Trucking - It’s a Business as Canadian Safety Regulations. - Fully understand the Federal Motor Carrier Safety Administration’s Compliance, Safety, Accountability (CSA) program and how it might impact your trucking operation. - Because of new and incoming regulations, consider starting out with electronic log books. They will be mandated soon, and having them now allows for a better understanding of how violations occur. Of course, the suggestions made by Winchell are just that, suggestions. They are a good starting point, but far from exhaustive as to how to keep up with new and existing regulations. One thing is certain though, if any trucking company, regardless of size, fails to keep up with rules and regulations something will be missed and that is when things start to go downhill. So, plain and simple, take necessary steps to stay informed and on top of the industry in which you operate. Much of the relative success of any trucking operation comes down to the people. Yes, drivers are key, but so are those who manage the operation. Of all the assets a trucking company needs to be successful, good people are at the top of the list. However, it may be that it is not necessary to hire staff to work on all aspects of the operation – some can be contracted out. Take the time to fully evaluate your needs and what will be most cost effective for your specific company. Depending on the size of the company, it really can make sense to contract out some parts of the business. “Contract out to those who know what to do,” says Winchell. This is especially true if you are a smaller fleet. Mechanics and safety personnel are two prime examples of the type of work that can, and probably should, be contracted out – especially if you are a very small fleet. Winchell, for example, is contracted by several small fleets in the United States to perform safety audits and ensure safety compliance. Most fleet owners also are not familiar with diesel repair, and keeping a diesel mechanic on staff for a small fleet makes little economic sense. For those areas you do not contract out, make certain the employees have the right tools to do the job and are the right fit for your organization. “Have capable people assisting you because you cannot do it all by yourself,” says Winchell. Hiring good people can be a challenge, but retaining them can be even more challenging. As such, it’s really you, the owner that needs to be the real leader of the organization. “Understand that, as an owner, that your actions speak louder than words,” says Winchell. “Others see what you do and how you do it.” Additionally, there are a few tools you need to manage the personnel side of the operation. It’s important to “ensure you have a company policy manual covering everything in the company and how you want specific tasks and jobs done,” says Winchell. Policy manuals should be as inclusive as possible, from how to submit a time sheet to how to track freight; from normal working hours to how you handle overtime for office personnel; from marketing standards to dates and times you review certain reports and how those reports are developed. The point is, it should be all inclusive so there is no question as to how to accomplish something. Of course, these policies may need tweaked as time progresses, but you need a starting place. When it comes to hiring drivers, this is really where the rubber meets the road. Do everything possible to make it as easy, yet as thorough and accurate as possible. Whether you are in Canada or the United States, do your research on the drivers you are considering for hire. “Screen drivers thoroughly and utilize any shared programs (like PSP) for back ground checks,” says Winchell. “Also, set up an account to draw your own motor vehicle records (MVRs), that way you control what you get and see and can make your own decisions.” The most important aspect of managing a successful trucking 48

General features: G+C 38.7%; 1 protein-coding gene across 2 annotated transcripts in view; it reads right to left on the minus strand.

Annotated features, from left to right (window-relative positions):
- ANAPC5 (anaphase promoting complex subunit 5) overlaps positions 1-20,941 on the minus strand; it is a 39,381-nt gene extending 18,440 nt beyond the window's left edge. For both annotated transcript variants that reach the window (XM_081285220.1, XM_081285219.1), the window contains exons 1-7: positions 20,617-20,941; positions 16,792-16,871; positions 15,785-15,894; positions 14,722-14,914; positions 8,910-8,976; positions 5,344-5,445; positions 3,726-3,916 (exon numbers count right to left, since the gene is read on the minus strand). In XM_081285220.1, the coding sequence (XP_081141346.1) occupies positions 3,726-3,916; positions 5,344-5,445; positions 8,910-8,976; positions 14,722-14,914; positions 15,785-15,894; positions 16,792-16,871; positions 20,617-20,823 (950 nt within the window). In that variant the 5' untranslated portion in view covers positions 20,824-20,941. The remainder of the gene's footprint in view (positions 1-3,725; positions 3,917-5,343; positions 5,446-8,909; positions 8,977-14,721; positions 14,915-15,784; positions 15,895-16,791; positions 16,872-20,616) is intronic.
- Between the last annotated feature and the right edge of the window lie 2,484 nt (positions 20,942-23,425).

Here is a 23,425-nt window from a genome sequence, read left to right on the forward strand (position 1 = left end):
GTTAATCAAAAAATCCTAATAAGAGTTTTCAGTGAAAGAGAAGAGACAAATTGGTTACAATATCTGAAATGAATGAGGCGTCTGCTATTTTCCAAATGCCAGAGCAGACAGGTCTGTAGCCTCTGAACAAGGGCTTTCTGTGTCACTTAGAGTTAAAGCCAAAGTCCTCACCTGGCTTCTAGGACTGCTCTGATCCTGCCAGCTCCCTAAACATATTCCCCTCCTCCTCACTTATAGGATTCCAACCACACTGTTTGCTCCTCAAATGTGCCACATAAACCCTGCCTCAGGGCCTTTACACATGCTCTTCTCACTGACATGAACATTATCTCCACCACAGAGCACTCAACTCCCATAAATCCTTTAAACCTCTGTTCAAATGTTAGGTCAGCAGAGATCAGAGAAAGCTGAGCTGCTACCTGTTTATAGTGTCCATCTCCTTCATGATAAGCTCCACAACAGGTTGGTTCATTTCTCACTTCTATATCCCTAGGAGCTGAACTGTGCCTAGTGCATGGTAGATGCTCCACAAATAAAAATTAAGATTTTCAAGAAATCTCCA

quhwfI kMpnI leI ikhVI PwiedymMd ho skdI hY[ AwpxI kMpnI dy Akwr Anuswr ibzns dy ku`J kMm nUM kWtRYkt ‘qy dyxw vI cMgI g`l hY[pr ivMcl dI slwh hY ik ieh kWtRYkt aunHW nUM idE ijnHW nUM pqw hY ik kMm iks qrHW krnw hY[jy quhwfw Cotw PlIt hY qW ieh skIm vDIAw rhygI[ies dIAW do audwhrxW hn mkYnIkl Aqy syPtI AiDkwrI dw kMm kWtRYkt ‘qy dyxw [ imswl vjoN ivMcl kMpnI dw keI kMmW dw Tykw AmrIkw ‘c keI kMpnIAW ny ilAw hoieAw hY[ ienHW ‘c syPtI Awift Aqy syPtI kMplwieMs dy kMm vI Swml hn[ bhuq swry PlItW dy mwlkW nUM fIzl irpyAr dI jwxkwrI nhIN Aqy jy auh Coty PlIt leI v`Krw fIzl mkYink r`Kdy hn qW ies ‘c Pwiedw nhIN[ aunHW kMmW ijnHW dw qusIN kWtRYkt nhIN dyxw cwhuMdy ‘c quhwnUM ieh XkInI bxwauxw cwhIdw hY ik quhwfy kol kMm krn leI TIk AOzwr hox[ ivMcl dw kihxw hY ik qusIN hr kMm Awp nhIN kr skdy ies leI quhwfy koL shwieqw leI Xog ivAkqI hoxy cwhIdy hn[ ieh TIk hY ik Xog ivAkqI r`Kxw AOKw kMm hY pr aunHW nUM Awpxy koL itkweI r`Kxw aus qoN vI AOKw hY[ies leI mwlk hI hn ijnHW nUM ies sMsQw dw lIfr hoxw cwhIdw hY[ivMcl dw kihxw hY ik ieh g`l cMgI qrHW smJ lE ik quhwfI kihxI nwloN krnI dw izAwdw Asr pvygw[ikauN ik hor lok ieh vyKdy hn ik qusIN kI krdy ho Aqy ikvyN krdy ho[ Awpxy ibzns dy Amly dw pRbMD krn leI ku`J FMg qrIky vI hn[ ivMcl Anuswr kMpnI dy hr kMm leI quhwfy kol ie`k spSt pwilsI hoxI cwhIdI hY Aqy quhwnUM pqw hoxw cwhIdw hY ik ikhVw kMm iks qrHW krnw hY[ pwilsI vI mYnUAl loV Anuswr hoxI cwhIdI hY[ijs ‘c ieh drj hovy ik tweIm SIt ikvyN ByjxI hY, Pryt nUM ikvyN trYk krnw hY, dPqrI Amly dy Awm kMm dy GMitAW dy nwL Evrtwiem nwL ikvyN nij`Txw hY; mwrkiitMg stYNfrf qoN lY ky imqI Aqy smW, Kws irportW vyKxIAW Aqy ieh pqw lwauxw ik ieh ikvyN ifvYlp krnIAW hn[mu`kdI g`l ieh ik ies ‘c sB ku`J Swml hoxw cwhIdw hY [ ieh nw hovy ik iksy kMm nUM mukMml krn vyly qusIN socx l`g pE ik ieh iks qrHW krIey? ieh TIk hY ik quhwnUM SurU qW krnw hI pYxw hY pr smW bIqx dy nwL nwL ienHW pwilsIAW ‘c loV Anuswr qbdIlI vI krdy rihxw cwhIdw hY[ g`l jdoN frweIvr r`Kx dI AwauNdI hY qW ieh qW aus qrHW dw hoxw cwhIdw hY ijhVw sVk ‘qy TIk kwrguzwrI idKw skdw hovy[pUrw Xqn kro ik ies kMm nUM sOKw bxwE pr Xqn ieh kro ik ij`QoN q`k ho sky, hovy iblku`l Fu`kvW[qusIN AmrIkw ‘c ho jW knyfw ‘c frweIvr r`Kx smyN ijnHW nUM r`Kxw hY aunHW sbMDI pqw zrUr kr lE[ivMcl Anuswr aunHW sbMDI pUrI skrIinMg kro Aqy pI AYs pI vrgy pRogrwm Aqy aunHW dy ipCokV sbMDI jwxkwrI lE[aus sbMDI Awpxy kol vI irkwrf r`Ko Aqy ies ‘c AYm vI Awr rwhIN irkwrf qoN Awpxy PYsly lE[ ie`k sPl tr`ikMg ibzns leI zrUrI hY ik auh ieh iDAwn ‘c r`Ky ik hux sKq mukwblw hY[ies leI mukwbly leI quhwnUM shI swDnW dI loV hY[AmrIkw ‘c 3.5 imlIAn tr`k frweIvr Aqy 1.2 imlIAn tr`k kMpnIAW hn( ijnHW ‘coN 97% ies qrHW dIAW hn ijnHW kol 20 jW ies qoN G`t tr`k hn)[ knyfw ‘c l`g B`g 250,000 tr`k frweIvr hn[ie`k kwmXwb tr`k kMpnI leI Xog hoxw zrUrI hY, ies g`l dw koeI Prk nhIN ik qusIN au`qrI AmrIkw ‘c ik`Qy ieh ibzns krdy ho Aqy ieh vI ik ies mhWdIp ‘c tr`k frweIvrW dI Gwt bxI hoeI hY[ - spSt g`l qW ieh hY ik iksy kYrIAr kMpnI dI kwmXwbI leI vDIAw frweIvrW dI mu`K BUimkw hY[cMgI g`l ieh vI hY au`qrI AmrIkw dI tr`ikMg ieMfstrI ‘c Swml hoxw bhuqw AOKw nhIN[ - cMgI g`l ieh hY ik iksy frweIivMg skUl ‘c jwx qoN pihlW hweI skUl jW ies dy brwbr dI is`iKAw pRwpq kro[kwnUMn Anuswr c`l rhy bhuq swry skUl ieh mMg vI krdy hn Aqy bhuq swrIAW kYrIAr kMpnIAW vI ies sbMDI jwxkwrI lYNdIAw hn[pr ies dI Kws Srq qW nhIN pr lMby smyN ies dw mwiek qOr ‘qy MaY / JUNE 2016